Doha (AFP) - Africa's FIFA presidential contender Tokyo Sexwale said Sunday he would not "run away" after South African newspaper reports claimed he may be asked to pull out.
Two newspapers said Sexwale risked losing the continent's backing ahead of a meeting on Friday of the 53-member Confederation of African Football (CAF) in Kigali to decide which candidate to support.
Speaking in Doha on the sidelines of the Asian under-23 championships, Sexwale said he would not withdraw.
"I am still running and not running away. I am still in the FIFA race," he told AFP.
He added that barring an "earth-shattering occurrence" he would remain in the election race until the vote in Switzerland on February 26.
Earlier, an unnamed South African Football Association (SAFA) executive member was quoted by the local Sunday Times weekly saying that "we have been told that he is not taking the African continent seriously".
"And just about everybody on the continent says he must withdraw from the presidential race," said the official.
The City Press, another South African Sunday paper, cited an unnamed SAFA official saying the business tycoon may be dropped if he did not get CAF's backing on February 5.
Sexwale though received the backing of SAFA, which rejected suggestions that the football body was unhappy with Sexwale.
Dennis Mumble, SAFA's president said in a statement that a meeting the association called with Sexwale last week was "merely to receive an update on the next steps of his campaign ... and not to convey a decision ... on the viability or otherwise of Mr Sexwale's candidacy, as some media reports indicate".
There has, however, been criticism of the campaign by Sexwale, one of five rivals bidding for the leadership of scandal-tainted FIFA.
"We are in the dark and we do not know as neighbours what his strategies are. Maybe they do not need our vote," Namibia's Football Association president Frans Mbidi told the Sunday Times.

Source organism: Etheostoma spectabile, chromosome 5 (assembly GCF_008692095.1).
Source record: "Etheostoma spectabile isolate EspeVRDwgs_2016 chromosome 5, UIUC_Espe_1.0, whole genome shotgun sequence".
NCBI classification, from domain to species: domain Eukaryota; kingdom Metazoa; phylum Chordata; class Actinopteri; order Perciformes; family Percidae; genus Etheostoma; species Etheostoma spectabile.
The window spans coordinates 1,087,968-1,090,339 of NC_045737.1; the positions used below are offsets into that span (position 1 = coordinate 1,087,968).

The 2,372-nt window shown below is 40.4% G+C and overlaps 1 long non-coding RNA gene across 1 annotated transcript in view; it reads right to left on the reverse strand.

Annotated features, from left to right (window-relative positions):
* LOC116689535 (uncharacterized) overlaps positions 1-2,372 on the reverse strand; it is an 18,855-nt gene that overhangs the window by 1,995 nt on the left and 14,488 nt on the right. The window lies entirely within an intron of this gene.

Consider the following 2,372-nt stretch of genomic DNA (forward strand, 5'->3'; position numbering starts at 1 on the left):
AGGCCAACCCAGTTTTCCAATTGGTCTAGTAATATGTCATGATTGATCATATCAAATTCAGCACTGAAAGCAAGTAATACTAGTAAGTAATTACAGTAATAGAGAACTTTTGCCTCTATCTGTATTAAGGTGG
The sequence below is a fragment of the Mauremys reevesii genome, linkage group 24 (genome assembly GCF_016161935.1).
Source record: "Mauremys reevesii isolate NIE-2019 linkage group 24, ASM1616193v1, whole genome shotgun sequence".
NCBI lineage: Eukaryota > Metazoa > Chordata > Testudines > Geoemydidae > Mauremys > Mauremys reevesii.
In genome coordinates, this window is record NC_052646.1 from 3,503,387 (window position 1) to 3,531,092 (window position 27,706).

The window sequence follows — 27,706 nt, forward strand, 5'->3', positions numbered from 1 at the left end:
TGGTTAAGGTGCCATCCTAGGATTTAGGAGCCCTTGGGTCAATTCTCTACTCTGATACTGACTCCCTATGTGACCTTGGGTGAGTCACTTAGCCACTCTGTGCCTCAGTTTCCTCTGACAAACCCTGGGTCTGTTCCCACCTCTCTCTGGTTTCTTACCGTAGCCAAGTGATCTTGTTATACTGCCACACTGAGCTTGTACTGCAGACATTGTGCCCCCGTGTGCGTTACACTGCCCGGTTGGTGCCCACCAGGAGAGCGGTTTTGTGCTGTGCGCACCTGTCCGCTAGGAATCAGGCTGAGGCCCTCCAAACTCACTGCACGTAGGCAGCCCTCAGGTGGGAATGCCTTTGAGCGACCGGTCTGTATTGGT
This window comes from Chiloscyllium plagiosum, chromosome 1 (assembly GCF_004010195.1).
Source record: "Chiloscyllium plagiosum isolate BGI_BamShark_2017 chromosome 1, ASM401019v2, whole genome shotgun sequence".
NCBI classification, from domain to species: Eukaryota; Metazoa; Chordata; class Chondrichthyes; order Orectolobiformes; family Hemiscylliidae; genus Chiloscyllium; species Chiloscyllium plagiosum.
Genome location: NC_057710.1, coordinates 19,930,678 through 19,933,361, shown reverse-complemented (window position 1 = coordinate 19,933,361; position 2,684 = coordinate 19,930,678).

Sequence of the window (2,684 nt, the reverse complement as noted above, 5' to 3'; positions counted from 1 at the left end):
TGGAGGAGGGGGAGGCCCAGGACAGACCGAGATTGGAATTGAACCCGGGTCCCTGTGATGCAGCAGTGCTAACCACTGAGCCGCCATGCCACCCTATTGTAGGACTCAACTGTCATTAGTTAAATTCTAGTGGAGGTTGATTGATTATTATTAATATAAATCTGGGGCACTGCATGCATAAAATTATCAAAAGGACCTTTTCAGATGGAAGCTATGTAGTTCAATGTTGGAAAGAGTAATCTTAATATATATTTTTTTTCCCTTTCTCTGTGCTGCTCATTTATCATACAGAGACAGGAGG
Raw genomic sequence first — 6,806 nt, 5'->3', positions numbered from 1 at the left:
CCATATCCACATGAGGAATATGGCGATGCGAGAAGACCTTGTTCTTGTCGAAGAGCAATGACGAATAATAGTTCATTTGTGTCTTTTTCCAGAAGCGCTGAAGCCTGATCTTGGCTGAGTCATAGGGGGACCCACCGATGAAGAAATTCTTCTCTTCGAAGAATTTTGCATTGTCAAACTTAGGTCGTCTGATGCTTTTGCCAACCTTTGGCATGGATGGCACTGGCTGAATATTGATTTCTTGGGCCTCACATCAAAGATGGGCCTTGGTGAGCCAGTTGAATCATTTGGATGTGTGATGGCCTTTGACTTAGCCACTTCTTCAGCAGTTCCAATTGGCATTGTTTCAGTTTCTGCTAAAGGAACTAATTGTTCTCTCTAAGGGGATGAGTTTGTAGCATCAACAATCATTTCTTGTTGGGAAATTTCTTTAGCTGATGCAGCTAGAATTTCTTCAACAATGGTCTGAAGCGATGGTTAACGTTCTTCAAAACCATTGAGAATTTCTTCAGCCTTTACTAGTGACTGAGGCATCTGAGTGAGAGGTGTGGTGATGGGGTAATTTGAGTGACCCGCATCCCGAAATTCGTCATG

Zimbabwe Football Association's president Phillip Chiyangwa was quoted by the Sunday Times as saying: "South Africa and their candidate are not doing good enough to enlist our support".
Last week Sexwale said the next FIFA leader must come from Africa or Asia and that he was ready to form an alliance to stop a European candidate.
"I am focused on making sure that the president of FIFA comes from either Africa or Asia, not Europe," Sexwale told South Africa's Metro radio on Thursday.
- Pope Francis example -
A Roman Catholic, Sexwale he told AFP on Sunday that the FIFA leader should not always come from the same geographical region and pointed to the success of Pope Francis, an Argentine, after the Vatican selected a non-European pontiff.
"I think you can keep on changing popes without moving the Vatican," he said.
Sexwale, an anti-apartheid prisoner with Nelson Mandela who became a businessman and politician, also raised the possibility of some candidates joining forces.
"The time for alliances is... coming, and it's healthy, it's democratic and it's good," he said. "Now we are talking... we are brothers, we are colleagues."
He did not name his allies, but the Asian Football Confederation (AFC) this month signed a cooperation accord with the CAF.
The other candidates in the race are AFC president Sheikh Salman bin Ebrahim al-Khalifa of Bahrain, UEFA's Swiss-Italian general secretary Gianni Infantino, Jordan's Prince Ali bin al Hussein, a former FIFA vice president, and French former FIFA official Jerome Champagne.